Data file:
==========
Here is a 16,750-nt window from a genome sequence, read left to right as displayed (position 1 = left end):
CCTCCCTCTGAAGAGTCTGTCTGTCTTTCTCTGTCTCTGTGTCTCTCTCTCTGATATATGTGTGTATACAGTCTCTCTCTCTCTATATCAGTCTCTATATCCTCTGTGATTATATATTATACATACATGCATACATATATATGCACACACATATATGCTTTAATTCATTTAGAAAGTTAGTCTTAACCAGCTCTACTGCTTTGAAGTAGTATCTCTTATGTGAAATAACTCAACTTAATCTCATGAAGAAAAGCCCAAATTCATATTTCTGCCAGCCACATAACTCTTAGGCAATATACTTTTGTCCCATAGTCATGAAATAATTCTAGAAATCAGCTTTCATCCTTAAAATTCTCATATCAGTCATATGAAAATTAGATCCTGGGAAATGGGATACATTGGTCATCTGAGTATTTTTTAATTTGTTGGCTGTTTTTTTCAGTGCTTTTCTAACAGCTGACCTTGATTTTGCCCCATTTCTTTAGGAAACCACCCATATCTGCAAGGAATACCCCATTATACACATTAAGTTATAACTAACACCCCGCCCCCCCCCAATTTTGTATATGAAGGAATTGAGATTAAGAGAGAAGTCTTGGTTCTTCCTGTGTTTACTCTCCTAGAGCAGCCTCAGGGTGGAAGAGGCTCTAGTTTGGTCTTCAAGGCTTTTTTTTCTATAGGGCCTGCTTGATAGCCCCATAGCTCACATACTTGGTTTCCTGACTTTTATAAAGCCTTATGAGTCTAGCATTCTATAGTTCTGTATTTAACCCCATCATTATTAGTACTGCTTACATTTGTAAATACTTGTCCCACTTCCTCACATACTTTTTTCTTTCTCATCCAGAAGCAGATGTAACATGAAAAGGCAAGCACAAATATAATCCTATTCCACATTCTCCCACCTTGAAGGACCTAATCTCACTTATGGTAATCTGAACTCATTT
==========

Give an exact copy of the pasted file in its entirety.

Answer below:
Here is a 16,750-nt window from a genome sequence, read left to right as displayed (position 1 = left end):
CCTCCCTCTGAAGAGTCTGTCTGTCTTTCTCTGTCTCTGTGTCTCTCTCTCTGATATATGTGTGTATACAGTCTCTCTCTCTCTATATCAGTCTCTATATCCTCTGTGATTATATATTATACATACATGCATACATATATATGCACACACATATATGCTTTAATTCATTTAGAAAGTTAGTCTTAACCAGCTCTACTGCTTTGAAGTAGTATCTCTTATGTGAAATAACTCAACTTAATCTCATGAAGAAAAGCCCAAATTCATATTTCTGCCAGCCACATAACTCTTAGGCAATATACTTTTGTCCCATAGTCATGAAATAATTCTAGAAATCAGCTTTCATCCTTAAAATTCTCATATCAGTCATATGAAAATTAGATCCTGGGAAATGGGATACATTGGTCATCTGAGTATTTTTTAATTTGTTGGCTGTTTTTTTCAGTGCTTTTCTAACAGCTGACCTTGATTTTGCCCCATTTCTTTAGGAAACCACCCATATCTGCAAGGAATACCCCATTATACACATTAAGTTATAACTAACACCCCGCCCCCCCCCAATTTTGTATATGAAGGAATTGAGATTAAGAGAGAAGTCTTGGTTCTTCCTGTGTTTACTCTCCTAGAGCAGCCTCAGGGTGGAAGAGGCTCTAGTTTGGTCTTCAAGGCTTTTTTTTCTATAGGGCCTGCTTGATAGCCCCATAGCTCACATACTTGGTTTCCTGACTTTTATAAAGCCTTATGAGTCTAGCATTCTATAGTTCTGTATTTAACCCCATCATTATTAGTACTGCTTACATTTGTAAATACTTGTCCCACTTCCTCACATACTTTTTTCTTTCTCATCCAGAAGCAGATGTAACATGAAAAGGCAAGCACAAATATAATCCTATTCCACATTCTCCCACCTTGAAGGACCTAATCTCACTTATGGTAATCTGAACTCATTT